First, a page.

Massmart's sales hit by South Africa's coronavirus lockdown

JOHANNESBURG, May 18 (Reuters) - South African retailer Massmart said on Monday sales in the 19 weeks to May 10 fell 11.9%, hit by a five-week coronavirus lockdown that prevented the company from selling most of its general merchandise, home improvement and liquor products.

Group sales for the 19 weeks ended May 10, when restrictions were partially lifted, fell to 28.2 billion rand ($1.53 billion) compared with the same period last year, Massmart, majority owned by Walmart said in a statement.

Comparable store sales were 12.1% lower than last year, with comparable sales from South African stores falling 13.2%. Sales in the rest of Africa edged up 1.3%.

In the 2019 financial year, general merchandise sales contributed 26% to overall sales, liquor 15% and home improvement 15%, Massmart said.

“Given the high level of contribution of these categories to total sales, April (lockdown) sales were significantly lower than would be the case under normal trading conditions,” the retailer said.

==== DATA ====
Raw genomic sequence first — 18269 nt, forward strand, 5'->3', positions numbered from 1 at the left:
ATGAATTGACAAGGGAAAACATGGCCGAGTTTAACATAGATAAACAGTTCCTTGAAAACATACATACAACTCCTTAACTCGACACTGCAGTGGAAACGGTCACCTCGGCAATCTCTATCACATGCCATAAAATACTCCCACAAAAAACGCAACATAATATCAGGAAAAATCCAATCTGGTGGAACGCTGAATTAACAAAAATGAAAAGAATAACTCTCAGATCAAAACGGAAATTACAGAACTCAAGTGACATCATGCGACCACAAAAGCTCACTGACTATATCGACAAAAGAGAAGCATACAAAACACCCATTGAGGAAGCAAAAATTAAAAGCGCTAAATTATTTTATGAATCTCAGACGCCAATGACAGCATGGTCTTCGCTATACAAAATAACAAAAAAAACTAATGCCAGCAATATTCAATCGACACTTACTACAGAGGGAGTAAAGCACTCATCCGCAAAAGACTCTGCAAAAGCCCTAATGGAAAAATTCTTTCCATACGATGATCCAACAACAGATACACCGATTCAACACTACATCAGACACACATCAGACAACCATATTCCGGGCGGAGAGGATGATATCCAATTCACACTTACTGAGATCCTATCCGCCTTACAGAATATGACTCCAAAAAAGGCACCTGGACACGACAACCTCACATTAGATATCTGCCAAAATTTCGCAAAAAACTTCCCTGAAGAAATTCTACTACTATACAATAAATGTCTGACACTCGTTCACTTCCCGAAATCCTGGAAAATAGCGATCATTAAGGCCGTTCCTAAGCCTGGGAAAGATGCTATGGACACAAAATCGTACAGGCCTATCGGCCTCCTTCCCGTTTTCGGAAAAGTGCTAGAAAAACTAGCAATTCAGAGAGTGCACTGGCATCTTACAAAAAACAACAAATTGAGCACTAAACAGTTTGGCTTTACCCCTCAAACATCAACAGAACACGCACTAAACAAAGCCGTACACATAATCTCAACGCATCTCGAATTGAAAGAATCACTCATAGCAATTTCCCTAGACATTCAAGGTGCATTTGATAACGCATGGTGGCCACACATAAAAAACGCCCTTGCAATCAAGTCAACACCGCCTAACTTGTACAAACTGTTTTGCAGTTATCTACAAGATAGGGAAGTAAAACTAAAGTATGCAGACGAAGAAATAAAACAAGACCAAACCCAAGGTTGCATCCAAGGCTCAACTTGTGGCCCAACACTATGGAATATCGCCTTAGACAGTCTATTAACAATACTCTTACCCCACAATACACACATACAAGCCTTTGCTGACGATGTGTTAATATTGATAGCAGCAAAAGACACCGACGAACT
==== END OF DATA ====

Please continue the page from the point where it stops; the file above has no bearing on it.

The owner of Makro and Game retail brands, which sell a range of products, including electronics and appliances, houseware, camping and outdoor equipment, was under pressure before the coronavirus hit South Africa as consumers cut back on discretionary spending on items such as appliances.

Under new chief executive Mitch Slape, Massmart announced a turnaround plan in January aimed at cutting costs and boosting sales and margins. Massmart is exiting poorly performing categories such as fresh and frozen food and has closed underperforming stores.

Present in 12 African countries, Massmart said because of the pressure from extended trading restrictions the company had increased its focus on liquidity and cash flow management.

This included initiatives to negotiate rental reductions and improved, mutually beneficial terms with strategic suppliers. The retailer is also reducing capital expenditure for the full year and pursuing cost reduction initiatives as already outlined in its turnaround plan, it said. ($1 = 18.3915 rand) (Reporting by Nqobile Dludla. Editing by Jane Merriman)